Of all the top generals of the second Mexican Empire none were probably so universally praised and respected as Tomas Mejia. Much is unknown about his origins, he may have been from the state of Guanajuato and the year of his birth has been listed variously between 1812 and 1815. He was full-blood Indian and an extremely devout Catholic who fought for the pro-Church party in the "Reform War". He first held aloof during the French invasion, praying for the Holy Virgin to give him direction. When he met Emperor Maximilian he found in him a man worthy of his support and loyalty; a selfless leader who could have been the political salvation of his country. Once he made his choice the Emperor had no more upright, talented or steadfastly loyal defender than General Mejia.
Some were shocked at Maximilian giving such high rank to an Indian but the Emperor's faith in Mejia was not misplaced and even his enemies had to admit that Mejia was an honest, upright and always humane and gallant officer. He was placed in command of the northern forces of the Mexican Empire and drove the Juaristas out of San Luis Potosi and continued north to the Texas border where he occupied the city of Matamoros. With wars raging on both sides of the Rio Grande it was a difficult position for General Mejia but he was more than up to the challenge. When the Juaristas launched a major attack on the city Mejia successfully fought them off, at one point even leading a cavalry charge in a counter-attack himself when the republicans briefly broke through his lines. Following the disastrous defeat of General Olvera at the battle of Santa Gertrudis Mejia was forced to abandon Matamoros but the republican general Escobedo allowed him to retreat unmolested because Mejia had once spared his own life.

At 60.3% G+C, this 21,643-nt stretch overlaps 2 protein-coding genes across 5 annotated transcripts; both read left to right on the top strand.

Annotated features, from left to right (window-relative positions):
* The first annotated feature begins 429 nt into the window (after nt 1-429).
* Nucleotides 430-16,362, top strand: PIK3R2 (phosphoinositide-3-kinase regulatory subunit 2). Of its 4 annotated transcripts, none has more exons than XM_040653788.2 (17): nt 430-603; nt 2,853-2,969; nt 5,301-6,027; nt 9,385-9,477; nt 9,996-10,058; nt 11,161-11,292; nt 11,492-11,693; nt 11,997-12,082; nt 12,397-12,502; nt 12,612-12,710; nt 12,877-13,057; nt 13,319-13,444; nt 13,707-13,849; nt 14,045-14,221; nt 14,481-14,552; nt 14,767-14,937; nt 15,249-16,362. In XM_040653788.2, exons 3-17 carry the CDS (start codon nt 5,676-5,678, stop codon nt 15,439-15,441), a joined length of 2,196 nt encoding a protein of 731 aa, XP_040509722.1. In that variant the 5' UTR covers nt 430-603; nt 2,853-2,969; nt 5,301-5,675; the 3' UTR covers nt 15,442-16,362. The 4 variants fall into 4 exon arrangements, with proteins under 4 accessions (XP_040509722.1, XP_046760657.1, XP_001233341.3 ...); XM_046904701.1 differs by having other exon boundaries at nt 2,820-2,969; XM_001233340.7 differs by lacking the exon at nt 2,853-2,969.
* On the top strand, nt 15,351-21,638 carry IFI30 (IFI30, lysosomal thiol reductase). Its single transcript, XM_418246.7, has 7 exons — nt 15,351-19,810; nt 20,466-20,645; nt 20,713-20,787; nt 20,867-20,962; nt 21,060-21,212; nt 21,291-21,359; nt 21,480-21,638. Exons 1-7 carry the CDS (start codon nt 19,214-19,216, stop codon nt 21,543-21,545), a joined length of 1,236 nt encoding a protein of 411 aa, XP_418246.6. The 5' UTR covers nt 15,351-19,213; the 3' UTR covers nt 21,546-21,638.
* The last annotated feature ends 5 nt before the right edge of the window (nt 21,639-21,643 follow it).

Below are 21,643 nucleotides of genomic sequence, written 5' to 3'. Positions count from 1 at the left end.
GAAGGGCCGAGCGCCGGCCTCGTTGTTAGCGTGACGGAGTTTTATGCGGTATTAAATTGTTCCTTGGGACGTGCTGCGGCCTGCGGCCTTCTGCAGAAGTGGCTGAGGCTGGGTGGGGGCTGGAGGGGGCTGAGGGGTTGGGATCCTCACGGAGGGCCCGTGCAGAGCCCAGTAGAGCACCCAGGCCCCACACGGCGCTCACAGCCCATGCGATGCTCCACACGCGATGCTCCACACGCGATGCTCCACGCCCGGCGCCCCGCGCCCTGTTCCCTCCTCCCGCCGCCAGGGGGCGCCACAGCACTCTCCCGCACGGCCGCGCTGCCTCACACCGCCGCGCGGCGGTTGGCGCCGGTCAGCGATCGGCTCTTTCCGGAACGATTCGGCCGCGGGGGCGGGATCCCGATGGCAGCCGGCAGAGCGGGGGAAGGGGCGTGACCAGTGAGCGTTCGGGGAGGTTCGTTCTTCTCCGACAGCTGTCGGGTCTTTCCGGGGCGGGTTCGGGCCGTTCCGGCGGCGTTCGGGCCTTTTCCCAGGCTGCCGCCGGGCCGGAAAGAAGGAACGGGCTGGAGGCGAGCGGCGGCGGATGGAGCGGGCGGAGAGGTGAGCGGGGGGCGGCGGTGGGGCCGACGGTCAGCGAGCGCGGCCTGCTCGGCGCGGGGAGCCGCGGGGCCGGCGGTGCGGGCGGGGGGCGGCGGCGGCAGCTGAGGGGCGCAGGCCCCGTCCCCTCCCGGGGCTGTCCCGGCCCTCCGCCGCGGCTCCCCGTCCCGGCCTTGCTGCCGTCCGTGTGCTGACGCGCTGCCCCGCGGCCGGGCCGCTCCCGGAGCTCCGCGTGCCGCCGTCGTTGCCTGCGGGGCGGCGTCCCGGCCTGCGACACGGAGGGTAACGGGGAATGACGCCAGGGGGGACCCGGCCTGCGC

General Mejia joined Emperor Maximilian at his heroic last stand at the siege of Queretaro and again led a desperate charge with his cavalry when republican troops entered the city even though he was extremely ill. Following the capture of Queretaro Mejia was subject to a show trial with the other imperial leaders. By that time his devoted wife had arrived to plea for his life and when sentance was about to be passed an observant and sympathetic Maximilian carried the hysterical woman out of the courtroom to spare her the ugly scene. Mejia was a devoted family man, husband and father and his wife was beside herself at the thought of losing him. When Mejia, along with Maximilian and General Miramon was being moved to the place of execution his wife was almost killed when she clung to the wheels of the wagon they were being carried in weeping uncontrolably.
Wearing a dark suite and carrying a crucifix General Mejia met his death with the same stoic Indian courage he had displayed throughout his life. As the republican firing squad aimed their rifles and fired the deadly volley General Mejia shouted his last words, "Long live the Emperor!"